- Name: Charlie
- Location: Brooklyn, NY
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On My Headphones
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On My Shelf
Sunday, May 27, 2007
Friday, May 25, 2007
So it seems kinda bizarre and surreal to think I’ve been working on this project for a year already. One random Thursday in California 365 afternoons ago, I’d had the idea to typing up the contents of a mixtape I’d just compiled and blasting it into cyberspace. What began as a goof, a high-tech storehouse for whatever trivia happened to be pinballing through my brain, quickly evolved into a genuine passion. Tossed-off entries soon stretched into five- or six-hour writing sessions. Newly beholden to something, I’d leave parties early to toil over posts or curtail nights out to browse new albums, the mid-twenties music geek equivalent of getting home to feed your dog.
When I started out, I thought there were maybe fifty music blogs out there. (Elbo.ws currently has over 2,000 registered.) I didn’t know how to upload a file and was near-certain I’d get sued the first time I posted an MP3. Basically, I was finding my way like a drunk in a funhouse. But I did start to slowly learn, gather readers, and even receive a few links along the way. I was even appearing in blurbs on band websites and engaging in unexpected dialogues with other listeners. Even with the hundreds of hours invested, it was turning into a pretty formative experience.
Far and away though, the best aspect of running this blog has been discovering music I’d probably have never encountered otherwise (or at least, not nearly this soon). Among the barrage of offerings that aren’t for me, I’ve found musicians and bands that have gone on to become definitive favorites. I've gotten to share them with anyone willing to listen, essentially penning public fan letters and ardent editorials. Inspired by Music Is Art's first-year look back, I thought I'd revisit some of these favorite first-year finds. Here then is Nerd Litter's guide to the best among the independent, the unsigned, the under-the-radar, and the up-and-coming:
* MP3: "In My Head" - The Ballet
* MP3: "I Hate The War" - The Ballet [Buy it]
* Band Website: The Ballet
* Previously Featured: Mixtape for my sweetheart, the drunk #12, Mixtape for my sweetheart, the drunk #13, The best 30 songs of 2006, The best 30 albums of 2006, Let's get personal: interview with Greg Goldberg, pt.1, Let's get personal: interview with Greg Goldberg, pt. 2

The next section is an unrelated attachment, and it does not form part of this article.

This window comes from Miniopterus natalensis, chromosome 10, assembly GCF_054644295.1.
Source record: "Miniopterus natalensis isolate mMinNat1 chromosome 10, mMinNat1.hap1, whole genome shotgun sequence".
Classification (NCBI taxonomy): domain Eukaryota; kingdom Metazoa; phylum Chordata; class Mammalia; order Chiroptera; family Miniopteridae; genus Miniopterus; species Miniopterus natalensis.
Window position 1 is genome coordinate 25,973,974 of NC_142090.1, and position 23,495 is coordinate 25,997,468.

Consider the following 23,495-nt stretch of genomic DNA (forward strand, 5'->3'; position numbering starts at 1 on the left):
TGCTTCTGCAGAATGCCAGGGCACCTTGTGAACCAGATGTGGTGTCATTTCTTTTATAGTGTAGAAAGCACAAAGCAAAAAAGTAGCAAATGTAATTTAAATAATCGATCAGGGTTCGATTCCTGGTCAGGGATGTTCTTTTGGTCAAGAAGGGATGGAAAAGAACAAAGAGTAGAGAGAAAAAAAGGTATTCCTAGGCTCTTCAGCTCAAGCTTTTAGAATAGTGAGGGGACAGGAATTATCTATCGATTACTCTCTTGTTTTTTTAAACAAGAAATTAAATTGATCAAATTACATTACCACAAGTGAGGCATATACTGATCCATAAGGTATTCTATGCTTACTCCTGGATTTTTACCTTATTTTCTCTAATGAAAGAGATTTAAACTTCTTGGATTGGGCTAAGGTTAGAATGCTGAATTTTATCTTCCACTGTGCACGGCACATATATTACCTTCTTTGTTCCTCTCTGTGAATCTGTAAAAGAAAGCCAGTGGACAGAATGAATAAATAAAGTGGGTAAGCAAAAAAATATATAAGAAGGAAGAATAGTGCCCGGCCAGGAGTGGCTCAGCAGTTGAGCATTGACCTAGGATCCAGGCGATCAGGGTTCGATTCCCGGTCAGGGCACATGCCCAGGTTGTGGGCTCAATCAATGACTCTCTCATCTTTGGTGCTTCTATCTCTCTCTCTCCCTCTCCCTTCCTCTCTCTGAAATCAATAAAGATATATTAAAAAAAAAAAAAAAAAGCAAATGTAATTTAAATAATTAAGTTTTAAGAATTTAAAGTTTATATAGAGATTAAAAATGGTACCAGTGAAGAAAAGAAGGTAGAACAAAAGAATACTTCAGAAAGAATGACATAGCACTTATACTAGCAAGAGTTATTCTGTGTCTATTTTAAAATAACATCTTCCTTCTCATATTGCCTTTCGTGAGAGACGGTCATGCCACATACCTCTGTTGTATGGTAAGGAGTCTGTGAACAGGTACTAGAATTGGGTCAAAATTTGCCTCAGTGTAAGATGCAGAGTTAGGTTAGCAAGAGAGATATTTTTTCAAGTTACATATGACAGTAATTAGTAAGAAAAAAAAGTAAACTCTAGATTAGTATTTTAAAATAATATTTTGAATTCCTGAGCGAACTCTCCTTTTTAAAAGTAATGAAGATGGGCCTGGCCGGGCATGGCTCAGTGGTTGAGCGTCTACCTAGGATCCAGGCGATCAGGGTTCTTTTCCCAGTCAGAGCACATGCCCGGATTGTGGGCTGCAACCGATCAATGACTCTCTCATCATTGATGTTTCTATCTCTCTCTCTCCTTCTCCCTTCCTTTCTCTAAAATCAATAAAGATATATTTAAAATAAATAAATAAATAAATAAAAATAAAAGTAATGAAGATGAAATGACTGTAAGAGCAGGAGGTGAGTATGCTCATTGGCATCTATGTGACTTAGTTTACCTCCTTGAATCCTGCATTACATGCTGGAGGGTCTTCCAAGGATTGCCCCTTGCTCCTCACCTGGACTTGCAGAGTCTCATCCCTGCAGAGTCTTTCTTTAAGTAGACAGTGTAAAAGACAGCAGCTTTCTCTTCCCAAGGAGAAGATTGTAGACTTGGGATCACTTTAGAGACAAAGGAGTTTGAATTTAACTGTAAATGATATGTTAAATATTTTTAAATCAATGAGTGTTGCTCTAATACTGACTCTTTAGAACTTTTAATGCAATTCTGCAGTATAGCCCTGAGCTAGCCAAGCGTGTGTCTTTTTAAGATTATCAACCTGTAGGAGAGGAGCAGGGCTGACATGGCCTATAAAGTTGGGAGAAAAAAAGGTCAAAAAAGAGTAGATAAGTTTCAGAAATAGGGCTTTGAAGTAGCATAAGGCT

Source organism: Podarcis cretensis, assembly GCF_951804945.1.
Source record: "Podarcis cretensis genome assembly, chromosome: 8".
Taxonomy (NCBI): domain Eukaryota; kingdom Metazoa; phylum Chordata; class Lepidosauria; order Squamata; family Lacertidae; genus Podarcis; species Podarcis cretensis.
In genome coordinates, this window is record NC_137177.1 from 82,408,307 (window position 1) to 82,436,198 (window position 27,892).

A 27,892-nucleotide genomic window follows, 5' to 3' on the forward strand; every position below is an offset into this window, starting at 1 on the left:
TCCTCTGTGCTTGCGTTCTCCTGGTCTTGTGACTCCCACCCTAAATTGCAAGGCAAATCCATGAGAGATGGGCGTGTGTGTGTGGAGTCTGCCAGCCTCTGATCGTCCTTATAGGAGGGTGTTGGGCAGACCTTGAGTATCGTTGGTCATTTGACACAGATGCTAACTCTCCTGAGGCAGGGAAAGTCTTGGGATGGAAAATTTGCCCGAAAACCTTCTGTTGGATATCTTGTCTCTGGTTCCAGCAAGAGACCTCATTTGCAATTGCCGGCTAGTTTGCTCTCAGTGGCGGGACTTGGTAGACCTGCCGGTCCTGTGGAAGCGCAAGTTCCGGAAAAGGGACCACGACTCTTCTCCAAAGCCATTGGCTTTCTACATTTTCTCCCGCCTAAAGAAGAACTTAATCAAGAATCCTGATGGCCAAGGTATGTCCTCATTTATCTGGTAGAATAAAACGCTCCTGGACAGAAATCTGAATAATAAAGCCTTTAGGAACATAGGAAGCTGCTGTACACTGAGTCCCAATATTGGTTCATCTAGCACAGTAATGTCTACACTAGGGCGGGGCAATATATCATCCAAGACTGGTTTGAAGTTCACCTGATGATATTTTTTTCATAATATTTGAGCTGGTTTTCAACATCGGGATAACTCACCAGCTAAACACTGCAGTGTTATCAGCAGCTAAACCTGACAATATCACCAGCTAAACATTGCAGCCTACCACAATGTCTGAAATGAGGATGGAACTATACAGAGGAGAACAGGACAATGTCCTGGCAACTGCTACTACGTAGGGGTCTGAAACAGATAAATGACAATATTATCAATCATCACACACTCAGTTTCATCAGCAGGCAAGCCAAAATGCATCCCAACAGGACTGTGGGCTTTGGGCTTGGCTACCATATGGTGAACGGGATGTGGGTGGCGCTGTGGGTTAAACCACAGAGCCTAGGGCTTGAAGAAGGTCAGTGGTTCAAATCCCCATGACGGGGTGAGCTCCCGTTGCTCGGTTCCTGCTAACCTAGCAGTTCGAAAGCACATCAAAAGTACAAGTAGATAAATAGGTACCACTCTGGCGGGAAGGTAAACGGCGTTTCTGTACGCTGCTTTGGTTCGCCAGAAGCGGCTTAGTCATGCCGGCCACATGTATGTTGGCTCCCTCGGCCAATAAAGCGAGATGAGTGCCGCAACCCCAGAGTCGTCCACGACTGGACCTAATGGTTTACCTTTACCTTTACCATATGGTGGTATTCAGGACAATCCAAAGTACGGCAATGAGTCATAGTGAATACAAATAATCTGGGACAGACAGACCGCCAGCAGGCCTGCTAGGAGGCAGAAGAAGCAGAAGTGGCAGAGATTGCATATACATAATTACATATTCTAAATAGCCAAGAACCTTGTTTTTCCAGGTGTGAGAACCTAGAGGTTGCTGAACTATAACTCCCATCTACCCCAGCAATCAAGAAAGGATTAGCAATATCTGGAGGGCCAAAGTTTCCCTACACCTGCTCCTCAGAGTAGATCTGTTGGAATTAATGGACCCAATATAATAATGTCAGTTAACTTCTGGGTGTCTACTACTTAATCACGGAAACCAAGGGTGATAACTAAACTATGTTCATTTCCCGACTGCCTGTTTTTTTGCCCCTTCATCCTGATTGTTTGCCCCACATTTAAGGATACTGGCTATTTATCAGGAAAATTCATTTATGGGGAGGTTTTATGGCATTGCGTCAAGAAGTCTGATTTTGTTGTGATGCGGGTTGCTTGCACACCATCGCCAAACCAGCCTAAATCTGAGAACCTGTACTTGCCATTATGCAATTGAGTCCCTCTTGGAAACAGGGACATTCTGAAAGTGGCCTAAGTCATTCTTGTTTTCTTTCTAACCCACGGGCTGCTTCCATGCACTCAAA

* MP3: "These Words I Write" - Clean Guns from Sometimes There Is Trouble [Buy it]
* MP3: "Regarded As Great (The Setup)" - Clean Guns from Living In Harmony [Buy it]
* Band MySpace: Clean Guns
* Previously Featured: Good clean fun: Clean Guns MP3s, Listening booth #6, Regarded as great: Clean Guns MP3s
* MP3: "Randy" - Hello Damascus from Harvest Dolls
* MP3: "Stafford" - Hello Damascus from Harvest Dolls
* Band MySpace: Hello Damascus
* Previously Featured: PDX Pop Now! 2006, Out in front: Hello Damascus MP3s
* MP3: "See Her, Seer" - Inlets from Vestibule EP
* MP3: "Roots on Sidewalks" - Inlets from Vestibule EP [Download the EP]
* Artist MySpace: Inlets
* Previously Featured: Inlets, Lewis and Clarke, Ola Podrida and Hula @ Union Pool, 2-24-07, Ambling steps: an interview with Sebastian Krueger, pt.1, Ambling steps: an interview with Sebastian Krueger, pt. 2
* MP3: "Dirty Boy" - Kemo Sabe
* MP3: "Snows on Friday" - Kemo Sabe
* Band MySpace: Kemo Sabe
* Previously Featured: Cleanliness is friendliness: Kemo Sabe MP3s
* MP3: "Hetchie Hutchie Footchie" - Mancino from Manners Matter
* MP3: "L'amour (or Less)" - Mancino from Manners Matter [Buy it]
* Band MySpace: Mancino
* Previously Featured: Video Tuesday #27, Two steps to the left: Mancino MP3s, L'amour (or Less) @ Union Hall, 3-3-07
Mas Y Mas
* MP3: "Everybody and Everything" - Mas Y Mas from Latin Outreach EP [Buy it]
* MP3: "SIDS" - Mas Y Mas from Proud Sponsors of Pepsi [Buy it]
* Band MySpace: Mas Y Mas
* Previously Featured: Listening booth #3, Filed under beautiful genius: Mas Y Mas MP3s, Rock so tough: Mas Y Mas MP3s
Photo by Will CalcuttBenoît Pioulard
* MP3: "Palimend" - Benoît Pioulard from Précis
* MP3: "Triggering Back" - Benoît Pioulard from Précis [Buy it]
* Artist Website: Benoît Pioulard
* Previously Featured: The depths and the seashore: interview with Benoît Pioulard, pt. 1, The depths and the seashore: interview with Benoît Pioulard, pt. 2, Video Tuesday #19, The best 30 albums of 2006, Listening booth #2
* MP3: "Guinea Pigs" - Desmond Reed
* MP3: "Who I'd Like To Meet" - Desmond Reed
* Artist MySpace: Desmond Reed
* Previously Featured: Just a really happy guy: Desmond Reed MP3s
* MP3: "The Real World" - Aaron Schroeder from Southern Heart In Western Skin [Buy it]